Air quality is still at unhealthy levels. Please go to the Oregon Department of Environmental - Air Quality Monitoring Data for up-to-date information and visit www.smokewiseashland.org for more air quality resources. 
 

Railroad Property Project Updates

The Ashland Railroad Yard is a vacant 20-acre parcel owned by Union Pacific near downtown. In February 2017, DEQ approved Union Pacific Railroad’s plan to begin cleanup at the site to remove most of the contamination and enable Union Pacific to sell all, or a portion, of the property if it chose to. The bulk of the work, which would have involved excavating about 18,700 cubic yards of contaminated soil, was supposed to begin in the summer of 2018.

Union Pacific is part of DEQ’s Voluntary Cleanup Program. Under the program, DEQ provides oversight to property owners and others wishing to investigate and clean up hazardous substance sites in a voluntary, cooperative manner.

Recent Developments

Since DEQ approved the cleanup plan, a number of things have changed.
 
In 2017, the U.S. Environmental Protection Agency updated its standards for benzo-a-pyrene, which is one of the main contaminants in the soil at the Ashland Railroad Yard. Benzo-a-pyrene is one of a number of polycyclic aromatic hydrocarbons, a type of chemical that is found in coal and petroleum products and can be formed when coal, oil or gas are burned. Other contaminants in the soil on the site include lead, arsenic and a type of thick fuel commonly called Bunker C.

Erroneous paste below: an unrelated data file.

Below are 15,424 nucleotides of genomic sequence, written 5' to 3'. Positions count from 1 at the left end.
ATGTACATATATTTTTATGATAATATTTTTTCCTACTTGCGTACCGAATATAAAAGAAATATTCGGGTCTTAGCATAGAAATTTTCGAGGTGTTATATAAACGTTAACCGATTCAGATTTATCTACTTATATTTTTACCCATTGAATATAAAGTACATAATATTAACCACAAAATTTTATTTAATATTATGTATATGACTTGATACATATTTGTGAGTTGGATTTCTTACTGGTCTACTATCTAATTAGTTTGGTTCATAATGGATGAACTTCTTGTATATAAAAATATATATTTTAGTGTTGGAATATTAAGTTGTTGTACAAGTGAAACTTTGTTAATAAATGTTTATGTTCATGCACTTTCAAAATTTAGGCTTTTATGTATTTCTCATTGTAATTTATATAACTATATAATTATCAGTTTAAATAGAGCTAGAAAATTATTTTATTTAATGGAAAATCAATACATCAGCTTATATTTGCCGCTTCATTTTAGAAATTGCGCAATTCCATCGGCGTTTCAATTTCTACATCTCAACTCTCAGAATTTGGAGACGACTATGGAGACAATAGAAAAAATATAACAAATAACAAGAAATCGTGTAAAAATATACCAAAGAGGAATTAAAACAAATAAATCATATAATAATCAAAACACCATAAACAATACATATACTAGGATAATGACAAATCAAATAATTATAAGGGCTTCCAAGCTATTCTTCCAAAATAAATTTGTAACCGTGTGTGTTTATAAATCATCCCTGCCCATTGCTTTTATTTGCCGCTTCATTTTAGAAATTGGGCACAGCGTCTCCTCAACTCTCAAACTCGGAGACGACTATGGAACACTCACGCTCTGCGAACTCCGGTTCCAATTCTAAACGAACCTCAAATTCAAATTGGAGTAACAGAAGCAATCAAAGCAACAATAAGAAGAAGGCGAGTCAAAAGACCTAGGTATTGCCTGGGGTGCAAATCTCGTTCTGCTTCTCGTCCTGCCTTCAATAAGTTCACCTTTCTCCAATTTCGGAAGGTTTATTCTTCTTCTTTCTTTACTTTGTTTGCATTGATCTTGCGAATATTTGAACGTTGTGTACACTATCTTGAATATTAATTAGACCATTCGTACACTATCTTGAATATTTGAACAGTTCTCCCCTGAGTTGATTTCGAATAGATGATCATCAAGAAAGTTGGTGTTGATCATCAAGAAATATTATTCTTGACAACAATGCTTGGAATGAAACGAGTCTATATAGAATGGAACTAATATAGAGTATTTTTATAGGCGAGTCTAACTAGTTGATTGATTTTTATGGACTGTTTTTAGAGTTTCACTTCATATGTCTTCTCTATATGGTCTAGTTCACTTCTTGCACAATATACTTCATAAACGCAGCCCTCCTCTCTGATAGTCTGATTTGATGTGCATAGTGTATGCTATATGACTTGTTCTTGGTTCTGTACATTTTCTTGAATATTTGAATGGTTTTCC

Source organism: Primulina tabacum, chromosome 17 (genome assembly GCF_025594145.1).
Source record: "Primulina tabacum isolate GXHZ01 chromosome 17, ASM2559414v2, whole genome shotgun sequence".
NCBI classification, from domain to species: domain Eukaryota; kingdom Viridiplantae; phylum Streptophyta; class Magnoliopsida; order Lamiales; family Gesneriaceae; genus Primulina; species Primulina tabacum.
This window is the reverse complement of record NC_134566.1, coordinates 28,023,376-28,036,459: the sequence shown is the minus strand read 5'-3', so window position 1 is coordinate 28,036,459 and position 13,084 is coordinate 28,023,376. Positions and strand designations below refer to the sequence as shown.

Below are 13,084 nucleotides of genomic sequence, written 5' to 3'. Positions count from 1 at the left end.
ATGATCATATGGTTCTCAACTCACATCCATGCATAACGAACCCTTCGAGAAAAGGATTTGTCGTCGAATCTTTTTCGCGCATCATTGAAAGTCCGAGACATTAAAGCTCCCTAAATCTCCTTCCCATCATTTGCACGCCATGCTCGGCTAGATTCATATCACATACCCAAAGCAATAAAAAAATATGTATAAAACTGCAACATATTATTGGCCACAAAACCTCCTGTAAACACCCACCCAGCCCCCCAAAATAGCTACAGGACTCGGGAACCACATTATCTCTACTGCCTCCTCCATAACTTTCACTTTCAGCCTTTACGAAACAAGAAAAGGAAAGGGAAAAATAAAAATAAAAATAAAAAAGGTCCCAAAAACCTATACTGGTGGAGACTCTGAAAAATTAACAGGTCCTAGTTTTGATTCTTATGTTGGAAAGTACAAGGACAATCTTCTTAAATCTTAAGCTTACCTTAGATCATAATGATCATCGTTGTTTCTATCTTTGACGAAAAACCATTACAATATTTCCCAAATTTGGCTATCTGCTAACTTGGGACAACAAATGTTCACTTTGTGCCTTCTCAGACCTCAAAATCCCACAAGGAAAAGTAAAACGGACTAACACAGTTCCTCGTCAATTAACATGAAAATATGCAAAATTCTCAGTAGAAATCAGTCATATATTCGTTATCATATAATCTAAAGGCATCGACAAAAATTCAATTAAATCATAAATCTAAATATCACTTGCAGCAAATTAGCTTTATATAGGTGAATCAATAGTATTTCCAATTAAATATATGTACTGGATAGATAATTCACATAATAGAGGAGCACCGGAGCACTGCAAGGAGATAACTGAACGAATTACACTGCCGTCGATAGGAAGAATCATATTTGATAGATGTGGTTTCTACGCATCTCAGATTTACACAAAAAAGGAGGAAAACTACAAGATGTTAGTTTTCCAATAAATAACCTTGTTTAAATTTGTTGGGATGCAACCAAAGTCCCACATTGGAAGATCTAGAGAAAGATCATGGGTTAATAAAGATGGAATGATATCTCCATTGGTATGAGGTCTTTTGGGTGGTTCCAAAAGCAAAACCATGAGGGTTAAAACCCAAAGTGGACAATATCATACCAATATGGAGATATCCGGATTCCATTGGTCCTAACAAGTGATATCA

Union Pacific notified DEQ in December 2017 that it planned to withdraw its cleanup plan in light of the new standards. DEQ agreed that the updated standards would change the requirement for cleanup for benzo-a-pyrene contamination. Under the new standards, there are no unacceptable site risks for benzo-a-pyrene that would require cleanup, assuming that the site remains a single 20-acre property. However, DEQ believes that there may be unacceptable site risks from other site contaminants, including lead, arsenic, and Bunker C.
 
Next Steps

Because Union Pacific is withdrawing the 2016 cleanup plan, DEQ will not decide on final cleanup requirements for the Ashland railyard until after Union Pacific takes additional soil and groundwater samples and re-evaluates environmental risks using the updated standards and considering potential future uses of the property.
 
DEQ will solicit public comments before approving a cleanup plan and issuing a No Further Action Determination for the railyard.
 
DEQ understands that Union Pacific will submit a work plan to collect and evaluate additional soil and groundwater information later in 2018. DEQ will inform the local community and key stakeholders about the details of the approved work plan before sample collection begins.
 
DEQ expects that any decisions about final cleanup of the Ashland railyard will not occur before 2019.

History of the Site

The railroad yard was operated by the Southern Pacific Railroad Company between 1887 and 1986 as a locomotive fueling, maintenance, and railcar repair facility near downtown Ashland. Most buildings were removed from the yard in the 1980s. A small portion of the railroad yard is currently leased to the Central Oregon and Pacific Railroad and is used on occasion for switching and storing railcars.
 
Environmental investigations in the 1990s revealed that soil and groundwater in portions of the railroad yard are contaminated with petroleum hydrocarbons, polycyclic aromatic hydrocarbons, lead and arsenic. Contaminant levels in some areas of the property are higher than DEQ’s cleanup standards for human health if the property were to be developed for residential or commercial uses.